The next Inside Diamond open day will feature stalls and activities, a short introduction to Diamond and a tour of the machine. We expect the visit will last around two and a half hours. The next open days will be in October 2014 and March 2015.
Booking for open days opens 6-8 weeks in advance of the event. Click here for more details.
Diamond Light Source is the UK’s synchrotron. It works like a giant microscope, harnessing the power of electrons to produce bright light that scientists can use to study anything from fossils to jet engines to viruses and vaccines.
The machine speeds up electrons to near light speeds so that they give off a light 10 billion times brighter than the sun. These bright beams are then directed off into laboratories known as ‘beamlines’. Here, scientists use the light to study a vast range of subject matter, from new medicines and treatments for disease to innovative engineering and cutting-edge technology.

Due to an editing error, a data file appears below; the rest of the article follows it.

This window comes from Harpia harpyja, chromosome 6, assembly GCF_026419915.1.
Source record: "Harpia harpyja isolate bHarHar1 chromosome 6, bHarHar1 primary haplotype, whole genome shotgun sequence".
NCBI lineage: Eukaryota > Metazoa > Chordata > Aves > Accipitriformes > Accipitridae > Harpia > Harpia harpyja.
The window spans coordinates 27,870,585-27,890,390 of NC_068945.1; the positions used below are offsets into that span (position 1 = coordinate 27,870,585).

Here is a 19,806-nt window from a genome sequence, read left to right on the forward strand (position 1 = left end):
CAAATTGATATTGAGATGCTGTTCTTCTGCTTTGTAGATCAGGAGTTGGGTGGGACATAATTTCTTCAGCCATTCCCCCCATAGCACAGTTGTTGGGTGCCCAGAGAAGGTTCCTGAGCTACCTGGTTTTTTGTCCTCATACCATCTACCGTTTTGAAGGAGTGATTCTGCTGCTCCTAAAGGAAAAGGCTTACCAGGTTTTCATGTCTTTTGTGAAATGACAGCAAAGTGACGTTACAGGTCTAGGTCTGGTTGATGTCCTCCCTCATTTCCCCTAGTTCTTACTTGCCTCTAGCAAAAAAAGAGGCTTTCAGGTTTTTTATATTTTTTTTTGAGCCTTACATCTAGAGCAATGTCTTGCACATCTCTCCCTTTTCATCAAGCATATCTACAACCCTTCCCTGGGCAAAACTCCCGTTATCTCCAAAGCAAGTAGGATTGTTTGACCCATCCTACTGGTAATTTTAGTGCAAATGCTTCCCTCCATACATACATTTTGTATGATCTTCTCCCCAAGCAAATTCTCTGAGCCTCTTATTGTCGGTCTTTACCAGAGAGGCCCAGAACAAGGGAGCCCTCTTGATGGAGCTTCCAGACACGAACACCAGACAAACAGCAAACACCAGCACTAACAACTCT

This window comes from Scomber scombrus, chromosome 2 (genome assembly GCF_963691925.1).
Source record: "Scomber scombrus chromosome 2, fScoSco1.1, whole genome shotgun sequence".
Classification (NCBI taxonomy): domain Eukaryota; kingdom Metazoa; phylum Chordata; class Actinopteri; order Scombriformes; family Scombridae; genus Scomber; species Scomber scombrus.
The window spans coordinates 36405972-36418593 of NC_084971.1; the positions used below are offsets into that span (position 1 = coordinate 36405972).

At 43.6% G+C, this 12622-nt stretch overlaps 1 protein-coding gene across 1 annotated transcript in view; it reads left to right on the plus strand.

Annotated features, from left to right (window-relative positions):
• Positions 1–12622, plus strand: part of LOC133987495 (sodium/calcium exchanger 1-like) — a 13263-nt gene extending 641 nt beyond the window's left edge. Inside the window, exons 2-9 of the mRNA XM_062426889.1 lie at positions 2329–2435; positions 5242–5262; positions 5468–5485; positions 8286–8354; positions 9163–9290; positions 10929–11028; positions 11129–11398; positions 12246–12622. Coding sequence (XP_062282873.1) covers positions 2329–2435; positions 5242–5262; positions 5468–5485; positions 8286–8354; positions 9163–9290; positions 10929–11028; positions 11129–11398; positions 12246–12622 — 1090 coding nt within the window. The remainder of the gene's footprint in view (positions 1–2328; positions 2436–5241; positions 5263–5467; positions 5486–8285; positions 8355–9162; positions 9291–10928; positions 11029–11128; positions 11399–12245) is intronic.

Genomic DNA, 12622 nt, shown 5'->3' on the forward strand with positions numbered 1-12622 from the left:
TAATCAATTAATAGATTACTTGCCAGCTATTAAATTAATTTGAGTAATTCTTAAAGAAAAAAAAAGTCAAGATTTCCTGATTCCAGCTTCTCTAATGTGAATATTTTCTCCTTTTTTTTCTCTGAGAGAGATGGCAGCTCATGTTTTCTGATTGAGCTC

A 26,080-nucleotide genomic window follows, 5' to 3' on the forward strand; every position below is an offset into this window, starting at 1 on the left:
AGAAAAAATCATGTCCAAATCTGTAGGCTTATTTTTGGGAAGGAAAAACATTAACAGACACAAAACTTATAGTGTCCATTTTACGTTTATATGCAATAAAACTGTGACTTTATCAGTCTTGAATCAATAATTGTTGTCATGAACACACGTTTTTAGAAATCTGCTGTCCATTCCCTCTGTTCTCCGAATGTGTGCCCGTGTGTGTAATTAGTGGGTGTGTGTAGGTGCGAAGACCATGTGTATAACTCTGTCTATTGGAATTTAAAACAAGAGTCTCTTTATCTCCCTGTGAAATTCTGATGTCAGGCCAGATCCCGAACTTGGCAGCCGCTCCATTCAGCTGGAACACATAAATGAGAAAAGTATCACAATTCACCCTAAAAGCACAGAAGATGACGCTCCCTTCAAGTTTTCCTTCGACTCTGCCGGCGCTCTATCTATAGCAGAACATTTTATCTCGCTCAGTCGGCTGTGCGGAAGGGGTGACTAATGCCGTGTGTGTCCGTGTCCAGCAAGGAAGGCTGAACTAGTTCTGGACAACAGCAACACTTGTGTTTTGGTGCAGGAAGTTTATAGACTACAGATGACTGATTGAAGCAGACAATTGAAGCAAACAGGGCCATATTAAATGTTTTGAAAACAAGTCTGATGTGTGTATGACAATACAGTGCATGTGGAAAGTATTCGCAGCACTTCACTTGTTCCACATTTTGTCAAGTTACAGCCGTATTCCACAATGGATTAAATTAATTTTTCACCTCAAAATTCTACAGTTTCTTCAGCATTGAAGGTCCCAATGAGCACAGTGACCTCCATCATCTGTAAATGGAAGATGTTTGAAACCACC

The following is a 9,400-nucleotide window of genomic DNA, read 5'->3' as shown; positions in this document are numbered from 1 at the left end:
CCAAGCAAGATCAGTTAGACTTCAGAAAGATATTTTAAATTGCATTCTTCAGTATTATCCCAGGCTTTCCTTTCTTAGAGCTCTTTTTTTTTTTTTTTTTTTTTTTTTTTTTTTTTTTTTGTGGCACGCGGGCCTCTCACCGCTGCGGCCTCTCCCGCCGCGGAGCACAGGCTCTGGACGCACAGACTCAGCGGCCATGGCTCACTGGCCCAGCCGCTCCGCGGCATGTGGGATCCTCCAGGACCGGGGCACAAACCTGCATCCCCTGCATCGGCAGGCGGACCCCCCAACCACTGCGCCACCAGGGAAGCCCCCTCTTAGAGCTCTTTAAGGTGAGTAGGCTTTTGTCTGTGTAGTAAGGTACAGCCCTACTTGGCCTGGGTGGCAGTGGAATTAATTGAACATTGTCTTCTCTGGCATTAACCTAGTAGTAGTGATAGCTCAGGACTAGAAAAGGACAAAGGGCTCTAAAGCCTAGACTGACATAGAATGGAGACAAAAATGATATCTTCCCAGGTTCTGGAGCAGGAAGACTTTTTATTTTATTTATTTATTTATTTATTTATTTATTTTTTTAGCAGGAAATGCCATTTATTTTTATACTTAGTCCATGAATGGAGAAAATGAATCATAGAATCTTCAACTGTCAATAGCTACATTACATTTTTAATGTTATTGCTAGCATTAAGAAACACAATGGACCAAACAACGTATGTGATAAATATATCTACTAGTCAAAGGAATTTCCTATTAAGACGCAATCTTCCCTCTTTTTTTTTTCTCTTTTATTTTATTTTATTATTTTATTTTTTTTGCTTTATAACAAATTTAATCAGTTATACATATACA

Whether it’s fragments of ancient paintings or unknown virus structures, at the synchrotron, scientists can study their samples using a machine that is 10,000 times more powerful than a traditional microscope.
Diamond is one of the most advanced scientific facilities in the world, and its pioneering capabilities are helping to keep the UK at the forefront of scientific research.
Diamond is a not-for-profit limited company funded as a joint venture by the UK Government through the Science & Technology Facilities Council (STFC) in partnership with the Wellcome Trust. The synchrotron is free at the point of access through a competitive application process, provided that the results are in the public domain. Over 3000 researchers from both academia and industry use Diamond to conduct experiments, assisted by approximately 500 staff.
Diamond Light Source is the UK's national synchotron science facility, located at the Harwell Science and Innovation Campus in Oxfordshire.
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Harwell Science & Innovation Campus